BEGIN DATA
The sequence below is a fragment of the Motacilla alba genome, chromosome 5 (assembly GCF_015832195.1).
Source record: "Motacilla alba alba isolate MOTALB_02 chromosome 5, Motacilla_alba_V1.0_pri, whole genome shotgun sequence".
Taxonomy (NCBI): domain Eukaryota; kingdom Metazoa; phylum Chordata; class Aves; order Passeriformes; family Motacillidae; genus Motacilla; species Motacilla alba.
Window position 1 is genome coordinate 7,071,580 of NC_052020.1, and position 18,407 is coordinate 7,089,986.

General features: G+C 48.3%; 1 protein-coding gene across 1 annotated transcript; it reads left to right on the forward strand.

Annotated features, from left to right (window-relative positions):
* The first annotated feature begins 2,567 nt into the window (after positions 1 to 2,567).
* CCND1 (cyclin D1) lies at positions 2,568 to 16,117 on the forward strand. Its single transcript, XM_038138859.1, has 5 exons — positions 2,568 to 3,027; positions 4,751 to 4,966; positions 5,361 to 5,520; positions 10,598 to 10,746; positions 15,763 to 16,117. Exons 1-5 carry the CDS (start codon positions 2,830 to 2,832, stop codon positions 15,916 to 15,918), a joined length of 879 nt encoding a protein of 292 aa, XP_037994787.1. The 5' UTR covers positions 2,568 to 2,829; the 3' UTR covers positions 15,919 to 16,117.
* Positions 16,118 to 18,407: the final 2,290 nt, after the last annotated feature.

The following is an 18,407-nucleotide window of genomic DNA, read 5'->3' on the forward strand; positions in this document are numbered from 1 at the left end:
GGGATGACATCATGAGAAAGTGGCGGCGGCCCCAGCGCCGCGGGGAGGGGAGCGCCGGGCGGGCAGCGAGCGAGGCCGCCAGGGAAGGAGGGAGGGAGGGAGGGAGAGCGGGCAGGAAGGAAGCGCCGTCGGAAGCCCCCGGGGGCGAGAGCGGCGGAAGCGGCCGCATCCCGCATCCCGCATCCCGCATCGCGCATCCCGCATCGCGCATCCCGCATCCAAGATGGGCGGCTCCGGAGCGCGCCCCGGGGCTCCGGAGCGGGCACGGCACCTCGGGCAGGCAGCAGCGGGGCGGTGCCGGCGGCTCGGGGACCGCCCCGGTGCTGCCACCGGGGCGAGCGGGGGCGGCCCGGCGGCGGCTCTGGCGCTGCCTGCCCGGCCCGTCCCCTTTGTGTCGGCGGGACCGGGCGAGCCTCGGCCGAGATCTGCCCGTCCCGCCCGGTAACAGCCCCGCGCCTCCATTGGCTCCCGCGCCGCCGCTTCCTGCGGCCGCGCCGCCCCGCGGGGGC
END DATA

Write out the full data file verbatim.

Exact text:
The sequence below is a fragment of the Motacilla alba genome, chromosome 5 (assembly GCF_015832195.1).
Source record: "Motacilla alba alba isolate MOTALB_02 chromosome 5, Motacilla_alba_V1.0_pri, whole genome shotgun sequence".
Taxonomy (NCBI): domain Eukaryota; kingdom Metazoa; phylum Chordata; class Aves; order Passeriformes; family Motacillidae; genus Motacilla; species Motacilla alba.
Window position 1 is genome coordinate 7,071,580 of NC_052020.1, and position 18,407 is coordinate 7,089,986.

General features: G+C 48.3%; 1 protein-coding gene across 1 annotated transcript; it reads left to right on the forward strand.

Annotated features, from left to right (window-relative positions):
* The first annotated feature begins 2,567 nt into the window (after positions 1 to 2,567).
* CCND1 (cyclin D1) lies at positions 2,568 to 16,117 on the forward strand. Its single transcript, XM_038138859.1, has 5 exons — positions 2,568 to 3,027; positions 4,751 to 4,966; positions 5,361 to 5,520; positions 10,598 to 10,746; positions 15,763 to 16,117. Exons 1-5 carry the CDS (start codon positions 2,830 to 2,832, stop codon positions 15,916 to 15,918), a joined length of 879 nt encoding a protein of 292 aa, XP_037994787.1. The 5' UTR covers positions 2,568 to 2,829; the 3' UTR covers positions 15,919 to 16,117.
* Positions 16,118 to 18,407: the final 2,290 nt, after the last annotated feature.

The following is an 18,407-nucleotide window of genomic DNA, read 5'->3' on the forward strand; positions in this document are numbered from 1 at the left end:
GGGATGACATCATGAGAAAGTGGCGGCGGCCCCAGCGCCGCGGGGAGGGGAGCGCCGGGCGGGCAGCGAGCGAGGCCGCCAGGGAAGGAGGGAGGGAGGGAGGGAGAGCGGGCAGGAAGGAAGCGCCGTCGGAAGCCCCCGGGGGCGAGAGCGGCGGAAGCGGCCGCATCCCGCATCCCGCATCCCGCATCGCGCATCCCGCATCGCGCATCCCGCATCCAAGATGGGCGGCTCCGGAGCGCGCCCCGGGGCTCCGGAGCGGGCACGGCACCTCGGGCAGGCAGCAGCGGGGCGGTGCCGGCGGCTCGGGGACCGCCCCGGTGCTGCCACCGGGGCGAGCGGGGGCGGCCCGGCGGCGGCTCTGGCGCTGCCTGCCCGGCCCGTCCCCTTTGTGTCGGCGGGACCGGGCGAGCCTCGGCCGAGATCTGCCCGTCCCGCCCGGTAACAGCCCCGCGCCTCCATTGGCTCCCGCGCCGCCGCTTCCTGCGGCCGCGCCGCCCCGCGGGGGC